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Options and Criteria 49 Risk of damage to the lighthouse during implementation. What is the likelihood of damage to or destruction of the lighthouse due to or during implementation of the option? Preservation of other options--short term. To what extent does the option immediately foreclose alternative pres- ervation options? Preservation of other options--Ion" term. ervation options foreclosed after 20 years? Are other pres Construction time. How long will it take to achieve effective protection after an option is chosen? Coastal Barrier Resources Act. Although NPS is not covered by the CBRA, to what extent is the option consistent with the act? NPS shoreline-management policies. Is the option consis- tent with NPS policy not to obstruct natural processes on coastal barriers? North Carolina coastal policies. Is the option consistent with state policy on response to shoreline retreat? Flood-hazard mitigation. How does the option relate to the national goal of reducing flood hazards through adjust- ment of land use in floodplains, the National Flood Insurance Act, and Executive Order 11988? Wetlands effects. What is the option on wetlands and other U.S. Section 404 of the Federal Clean Water Act? potential effect of the waters regulated under Fisheries. What are the potential effects of the option on commercial and recreational fish habitats? Navigation. How would the option affect commercial and recreational navigation? The criteria fit into four general categories. The first contained crucial criteria: if an option failed to meet these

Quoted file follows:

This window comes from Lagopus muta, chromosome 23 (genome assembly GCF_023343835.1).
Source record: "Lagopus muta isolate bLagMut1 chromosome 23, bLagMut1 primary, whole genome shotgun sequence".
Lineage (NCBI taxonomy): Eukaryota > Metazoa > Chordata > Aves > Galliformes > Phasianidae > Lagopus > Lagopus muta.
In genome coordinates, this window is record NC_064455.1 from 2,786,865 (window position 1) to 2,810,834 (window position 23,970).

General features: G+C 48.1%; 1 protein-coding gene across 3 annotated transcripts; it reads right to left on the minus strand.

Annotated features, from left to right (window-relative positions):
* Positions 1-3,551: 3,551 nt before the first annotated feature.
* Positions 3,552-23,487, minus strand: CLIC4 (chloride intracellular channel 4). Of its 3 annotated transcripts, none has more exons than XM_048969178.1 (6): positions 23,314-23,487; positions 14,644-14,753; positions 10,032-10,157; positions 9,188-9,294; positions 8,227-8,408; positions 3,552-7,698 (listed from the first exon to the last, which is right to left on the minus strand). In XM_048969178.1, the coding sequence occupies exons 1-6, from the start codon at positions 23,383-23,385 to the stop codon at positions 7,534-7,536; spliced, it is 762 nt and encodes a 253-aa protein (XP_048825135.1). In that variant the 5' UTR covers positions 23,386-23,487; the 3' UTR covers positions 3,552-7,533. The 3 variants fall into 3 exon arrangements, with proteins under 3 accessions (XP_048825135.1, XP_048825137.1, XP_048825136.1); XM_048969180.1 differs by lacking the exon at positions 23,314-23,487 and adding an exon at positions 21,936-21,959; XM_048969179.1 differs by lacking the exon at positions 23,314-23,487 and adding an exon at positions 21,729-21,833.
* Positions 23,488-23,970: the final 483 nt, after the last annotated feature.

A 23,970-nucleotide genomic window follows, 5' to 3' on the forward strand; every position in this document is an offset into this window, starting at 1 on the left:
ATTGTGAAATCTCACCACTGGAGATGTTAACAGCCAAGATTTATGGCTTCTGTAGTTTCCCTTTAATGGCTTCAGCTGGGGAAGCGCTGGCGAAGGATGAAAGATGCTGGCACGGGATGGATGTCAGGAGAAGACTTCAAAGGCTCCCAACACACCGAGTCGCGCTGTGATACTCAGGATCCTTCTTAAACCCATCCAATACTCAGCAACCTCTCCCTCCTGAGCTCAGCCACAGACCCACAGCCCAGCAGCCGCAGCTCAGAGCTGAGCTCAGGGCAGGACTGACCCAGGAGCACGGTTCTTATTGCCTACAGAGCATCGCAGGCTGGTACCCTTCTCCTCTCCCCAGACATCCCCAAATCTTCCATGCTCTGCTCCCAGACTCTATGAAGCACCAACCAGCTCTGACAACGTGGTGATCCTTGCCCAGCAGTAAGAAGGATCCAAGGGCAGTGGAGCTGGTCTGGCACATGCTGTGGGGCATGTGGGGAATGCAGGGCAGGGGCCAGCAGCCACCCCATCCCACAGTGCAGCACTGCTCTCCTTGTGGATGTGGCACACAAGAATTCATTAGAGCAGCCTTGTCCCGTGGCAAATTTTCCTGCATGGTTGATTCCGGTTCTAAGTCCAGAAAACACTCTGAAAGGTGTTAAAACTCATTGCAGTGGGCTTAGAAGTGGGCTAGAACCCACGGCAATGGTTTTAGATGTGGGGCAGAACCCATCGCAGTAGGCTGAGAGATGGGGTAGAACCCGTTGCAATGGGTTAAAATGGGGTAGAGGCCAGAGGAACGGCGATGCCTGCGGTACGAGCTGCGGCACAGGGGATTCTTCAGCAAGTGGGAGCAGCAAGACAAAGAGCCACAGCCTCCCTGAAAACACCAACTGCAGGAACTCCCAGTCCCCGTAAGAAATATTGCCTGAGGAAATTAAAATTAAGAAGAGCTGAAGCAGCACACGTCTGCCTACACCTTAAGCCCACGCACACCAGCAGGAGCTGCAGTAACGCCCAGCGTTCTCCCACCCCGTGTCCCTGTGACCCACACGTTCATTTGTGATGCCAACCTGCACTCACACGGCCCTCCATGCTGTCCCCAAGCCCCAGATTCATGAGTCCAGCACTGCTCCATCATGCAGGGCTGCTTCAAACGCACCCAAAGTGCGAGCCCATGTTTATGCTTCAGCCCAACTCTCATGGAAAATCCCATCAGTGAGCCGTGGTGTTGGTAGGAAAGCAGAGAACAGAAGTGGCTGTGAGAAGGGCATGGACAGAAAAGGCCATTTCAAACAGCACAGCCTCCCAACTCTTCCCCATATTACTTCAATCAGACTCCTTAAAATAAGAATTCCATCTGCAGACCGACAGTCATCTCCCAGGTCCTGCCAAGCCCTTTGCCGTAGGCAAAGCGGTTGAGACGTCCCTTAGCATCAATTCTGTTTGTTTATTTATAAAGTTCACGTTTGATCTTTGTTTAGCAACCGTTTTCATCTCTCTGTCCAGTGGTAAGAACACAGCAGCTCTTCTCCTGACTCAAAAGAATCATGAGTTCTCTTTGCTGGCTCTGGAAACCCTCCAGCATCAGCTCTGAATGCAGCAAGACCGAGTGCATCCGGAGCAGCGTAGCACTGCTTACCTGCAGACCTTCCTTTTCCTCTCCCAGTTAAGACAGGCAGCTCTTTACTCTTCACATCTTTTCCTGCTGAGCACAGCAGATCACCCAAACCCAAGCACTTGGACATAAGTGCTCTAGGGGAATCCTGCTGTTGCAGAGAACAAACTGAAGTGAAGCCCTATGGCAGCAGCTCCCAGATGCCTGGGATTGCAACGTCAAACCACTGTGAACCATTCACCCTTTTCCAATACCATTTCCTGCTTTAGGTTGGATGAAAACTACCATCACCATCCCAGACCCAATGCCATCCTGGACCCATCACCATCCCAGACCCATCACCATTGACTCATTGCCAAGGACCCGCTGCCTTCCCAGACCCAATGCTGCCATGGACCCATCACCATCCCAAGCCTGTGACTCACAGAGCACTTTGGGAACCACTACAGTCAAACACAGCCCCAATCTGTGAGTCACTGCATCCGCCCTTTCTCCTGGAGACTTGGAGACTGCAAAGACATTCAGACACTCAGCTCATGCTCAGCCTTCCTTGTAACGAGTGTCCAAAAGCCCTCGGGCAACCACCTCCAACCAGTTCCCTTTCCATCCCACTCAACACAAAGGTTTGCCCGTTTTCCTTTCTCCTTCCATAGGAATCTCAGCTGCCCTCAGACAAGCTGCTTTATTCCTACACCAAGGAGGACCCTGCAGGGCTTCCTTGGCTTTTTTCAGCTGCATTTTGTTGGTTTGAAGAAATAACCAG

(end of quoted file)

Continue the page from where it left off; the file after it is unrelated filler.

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50 Criteria, Options, and Evaluation criteria, it was not considered further. The crucial criteria were technical feasibility, short-term reliability, initial and long-term cost, protection of historical values, and risk of damage to the lighthouse during implementation. Options that met the criteria in category 1 then were considered against criteria in category 2. This category con- tained important criteria but not so important that failure to meet one of them automatically excluded an option from fur- ther consideration. Some of these criteria are relative-- although no option would guarantee protection under all cir- cumstances, some would offer better protection than others. All options that would provide at least some protection would cost a substantial amount of moneY. but some would cost more than others. . . . . . . - ~. ~. . . - . ~ ~ , The criteria in category 2 were long-term ready, Nag and ~ong-~erm cost, protection of natural recreation, lone term. _ resources, aesthetic impact, public access and preservation of other options in the short and construction time, and NPS shoreline-management policies and North Carolina's coastal policies. The third category consisted of criteria that overlapped with one or more in category 2: Coastal Barrier Resources Acts flood-hazard mitigation, and wetlands effects. Although these criteria were not identical to any in category 2, every time the relevant category 2 criteria--i.e., protection of natural resources and relevant coastal-management policies-- were met, these criteria also were satisfied. Category 4 contained two criteria that did not appear to be affected much by any option--fisheries and navigation-- and one criterion, local public considerations, which is impor- tant to decision makers but outside the committee's purview. Six options failed criteria in category 1. Deployment of artificial seagrass is not technically feasible in that it does not work, and the committee was uncertain of the effective- bullulng a new light- nouse would not protect historical values as required by NPS's mandate. Beach renourishment would incur excessive long-term costs, and no action or rehabilitation of the groin- field without a revetment would not provide reliable short- term protection for the lighthouse. The committee's evaluations of the remaining four options were based largely on criteria in category 2 and are dis- cussed in detail in Chapter 5. In brief, relocation would not , . . ness of artificial reefs at this site.